ACE is working with management to address changes in positions and reorganization when we know of them but not every manager is forthright with their plans. That tells it’s own story. With forty-one positions eliminated June 30, this fall we will truly feel the impact of those decisions. We are watching to see if work has been reassigned to students, faculty and/or administrators. When a department is shorthanded, this is easy to justify by management and by staff. When this happens my only question to you, what is the incentive to hire additional staff? The work is getting done.

For all of our sanity, we need to give management a moment to reevaluate their choices as we roll through fall quarter. There is no one way to address this issue and we’re taking it case by case. ACE has already been successful in converting some positions filled by independent contractors and temporary workers into permanent positions. Ultimately, management has the right of assignment. They get to determine what work gets done and what doesn’t. Our role is to make certain the work belonging to our unit is assigned appropriately.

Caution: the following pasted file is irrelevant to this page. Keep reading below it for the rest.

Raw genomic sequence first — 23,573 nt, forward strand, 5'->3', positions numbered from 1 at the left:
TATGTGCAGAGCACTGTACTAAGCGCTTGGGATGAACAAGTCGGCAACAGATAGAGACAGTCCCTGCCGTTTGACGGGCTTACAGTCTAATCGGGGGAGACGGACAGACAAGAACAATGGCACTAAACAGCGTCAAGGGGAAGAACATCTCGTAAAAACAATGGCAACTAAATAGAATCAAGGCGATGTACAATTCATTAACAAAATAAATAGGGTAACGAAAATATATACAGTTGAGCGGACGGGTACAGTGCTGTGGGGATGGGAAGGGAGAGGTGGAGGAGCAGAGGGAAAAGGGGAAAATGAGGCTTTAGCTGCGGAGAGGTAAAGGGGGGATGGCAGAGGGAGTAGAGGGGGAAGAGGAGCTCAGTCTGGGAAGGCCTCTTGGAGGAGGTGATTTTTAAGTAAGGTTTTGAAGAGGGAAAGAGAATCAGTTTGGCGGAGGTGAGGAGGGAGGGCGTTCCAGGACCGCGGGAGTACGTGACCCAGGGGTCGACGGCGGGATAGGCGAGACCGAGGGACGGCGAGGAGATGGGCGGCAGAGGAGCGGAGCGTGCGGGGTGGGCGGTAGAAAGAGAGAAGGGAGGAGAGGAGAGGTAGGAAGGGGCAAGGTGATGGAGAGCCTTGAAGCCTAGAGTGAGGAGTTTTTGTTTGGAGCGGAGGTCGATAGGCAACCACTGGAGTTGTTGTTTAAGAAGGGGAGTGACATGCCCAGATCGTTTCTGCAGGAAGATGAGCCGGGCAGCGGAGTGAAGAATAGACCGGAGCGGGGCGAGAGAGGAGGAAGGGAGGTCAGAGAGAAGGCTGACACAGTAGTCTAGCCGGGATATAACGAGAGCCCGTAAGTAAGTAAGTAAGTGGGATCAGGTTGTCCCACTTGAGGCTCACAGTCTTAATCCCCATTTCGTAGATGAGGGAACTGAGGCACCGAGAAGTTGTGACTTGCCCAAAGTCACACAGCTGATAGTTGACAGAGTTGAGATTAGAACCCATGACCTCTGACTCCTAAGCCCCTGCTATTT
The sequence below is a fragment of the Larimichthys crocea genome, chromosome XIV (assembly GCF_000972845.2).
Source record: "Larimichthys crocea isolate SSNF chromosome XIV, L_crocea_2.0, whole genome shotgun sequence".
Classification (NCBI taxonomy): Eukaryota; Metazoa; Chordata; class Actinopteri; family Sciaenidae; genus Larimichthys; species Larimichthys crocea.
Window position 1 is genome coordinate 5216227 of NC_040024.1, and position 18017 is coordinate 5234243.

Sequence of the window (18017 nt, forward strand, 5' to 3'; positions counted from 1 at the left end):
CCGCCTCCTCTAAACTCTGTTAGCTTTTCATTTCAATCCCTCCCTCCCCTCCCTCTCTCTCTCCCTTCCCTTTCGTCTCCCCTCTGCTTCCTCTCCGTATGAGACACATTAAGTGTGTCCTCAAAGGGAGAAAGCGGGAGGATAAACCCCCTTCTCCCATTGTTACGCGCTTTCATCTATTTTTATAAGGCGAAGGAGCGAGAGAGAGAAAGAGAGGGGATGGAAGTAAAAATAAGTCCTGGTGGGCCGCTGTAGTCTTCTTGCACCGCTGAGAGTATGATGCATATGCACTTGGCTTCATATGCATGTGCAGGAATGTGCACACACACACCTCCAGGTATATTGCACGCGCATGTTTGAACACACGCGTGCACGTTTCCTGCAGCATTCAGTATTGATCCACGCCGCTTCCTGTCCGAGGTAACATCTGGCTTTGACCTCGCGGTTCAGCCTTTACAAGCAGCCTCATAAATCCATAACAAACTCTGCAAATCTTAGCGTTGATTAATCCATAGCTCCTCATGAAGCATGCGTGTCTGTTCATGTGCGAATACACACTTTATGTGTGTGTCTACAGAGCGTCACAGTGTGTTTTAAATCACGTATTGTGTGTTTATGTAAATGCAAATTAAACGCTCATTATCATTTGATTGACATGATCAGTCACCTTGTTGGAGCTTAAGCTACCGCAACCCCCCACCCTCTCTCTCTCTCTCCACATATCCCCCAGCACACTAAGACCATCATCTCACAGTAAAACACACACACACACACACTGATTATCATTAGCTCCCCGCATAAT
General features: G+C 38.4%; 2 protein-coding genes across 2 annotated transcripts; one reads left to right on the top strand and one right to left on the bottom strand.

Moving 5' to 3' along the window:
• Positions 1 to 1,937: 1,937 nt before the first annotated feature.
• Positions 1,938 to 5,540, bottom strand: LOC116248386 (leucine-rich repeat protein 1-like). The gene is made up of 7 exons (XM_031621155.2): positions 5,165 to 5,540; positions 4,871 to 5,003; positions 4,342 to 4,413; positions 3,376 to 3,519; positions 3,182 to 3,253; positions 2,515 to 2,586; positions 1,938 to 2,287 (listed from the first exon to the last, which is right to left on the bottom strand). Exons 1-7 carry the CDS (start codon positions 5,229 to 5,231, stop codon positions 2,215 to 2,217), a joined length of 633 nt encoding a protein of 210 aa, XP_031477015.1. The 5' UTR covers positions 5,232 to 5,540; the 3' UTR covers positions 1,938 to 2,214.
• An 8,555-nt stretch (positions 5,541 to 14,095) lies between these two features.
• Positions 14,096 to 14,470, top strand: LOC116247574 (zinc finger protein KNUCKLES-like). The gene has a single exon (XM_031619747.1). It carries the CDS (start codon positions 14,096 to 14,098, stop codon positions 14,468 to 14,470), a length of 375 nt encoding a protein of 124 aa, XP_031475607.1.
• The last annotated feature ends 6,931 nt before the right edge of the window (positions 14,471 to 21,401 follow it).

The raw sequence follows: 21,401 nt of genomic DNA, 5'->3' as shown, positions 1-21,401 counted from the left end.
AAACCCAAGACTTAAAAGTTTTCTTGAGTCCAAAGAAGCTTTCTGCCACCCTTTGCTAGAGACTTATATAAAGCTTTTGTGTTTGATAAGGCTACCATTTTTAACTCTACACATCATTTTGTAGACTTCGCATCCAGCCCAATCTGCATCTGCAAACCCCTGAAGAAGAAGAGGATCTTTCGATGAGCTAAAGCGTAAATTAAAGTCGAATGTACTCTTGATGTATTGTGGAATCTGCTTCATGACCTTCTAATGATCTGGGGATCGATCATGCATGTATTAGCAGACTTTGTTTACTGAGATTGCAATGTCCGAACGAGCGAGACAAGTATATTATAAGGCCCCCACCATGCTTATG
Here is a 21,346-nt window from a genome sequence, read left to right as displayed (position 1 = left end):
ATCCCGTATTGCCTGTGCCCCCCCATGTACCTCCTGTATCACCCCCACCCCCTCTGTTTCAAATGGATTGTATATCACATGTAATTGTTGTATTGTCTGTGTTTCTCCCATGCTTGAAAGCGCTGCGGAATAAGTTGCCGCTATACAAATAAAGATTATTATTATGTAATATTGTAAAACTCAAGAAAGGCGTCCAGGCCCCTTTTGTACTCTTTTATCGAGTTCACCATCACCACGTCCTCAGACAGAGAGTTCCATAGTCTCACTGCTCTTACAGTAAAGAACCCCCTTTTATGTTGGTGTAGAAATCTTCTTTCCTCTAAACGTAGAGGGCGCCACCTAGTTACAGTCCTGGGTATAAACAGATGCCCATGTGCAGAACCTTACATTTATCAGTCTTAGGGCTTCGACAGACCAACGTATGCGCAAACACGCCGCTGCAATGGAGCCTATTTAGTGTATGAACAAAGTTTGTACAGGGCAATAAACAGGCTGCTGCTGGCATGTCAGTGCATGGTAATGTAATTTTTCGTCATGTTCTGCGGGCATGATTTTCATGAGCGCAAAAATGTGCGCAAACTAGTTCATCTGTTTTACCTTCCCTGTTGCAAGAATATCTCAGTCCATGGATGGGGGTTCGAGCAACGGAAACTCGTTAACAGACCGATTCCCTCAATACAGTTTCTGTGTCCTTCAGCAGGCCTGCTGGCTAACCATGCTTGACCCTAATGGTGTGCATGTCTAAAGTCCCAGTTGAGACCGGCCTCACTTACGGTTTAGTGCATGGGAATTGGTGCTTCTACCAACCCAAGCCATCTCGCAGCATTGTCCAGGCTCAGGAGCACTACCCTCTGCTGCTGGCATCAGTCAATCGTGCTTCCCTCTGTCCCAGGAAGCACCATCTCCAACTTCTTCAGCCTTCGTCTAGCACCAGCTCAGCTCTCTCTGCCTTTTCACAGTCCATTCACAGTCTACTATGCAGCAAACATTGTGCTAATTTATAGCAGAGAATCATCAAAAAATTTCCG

Classification Study
On May 23 ACE filed an unfair labor practice (ULP) with the Public Employment Relations Board (PERB), charging the District with failing to act in good faith and violating their duty to bargain fairly.
ACE argues the District is in violation of the National Labor Relations Act (NLRA) because they are seeking to take unilateral action and impose conditions on their willingness to bargain. We are still waiting for the PERB to finish their investigation of the allegations and either dismiss the case, seek a settlement, or issue a formal complaint.

Frustrating? Yes but imagine what would happen without ACE. There is no legal action you could take on your own. The District would be able to arbitrarily decide your classification, what work you can do in that classification, and how much they will pay you for that work.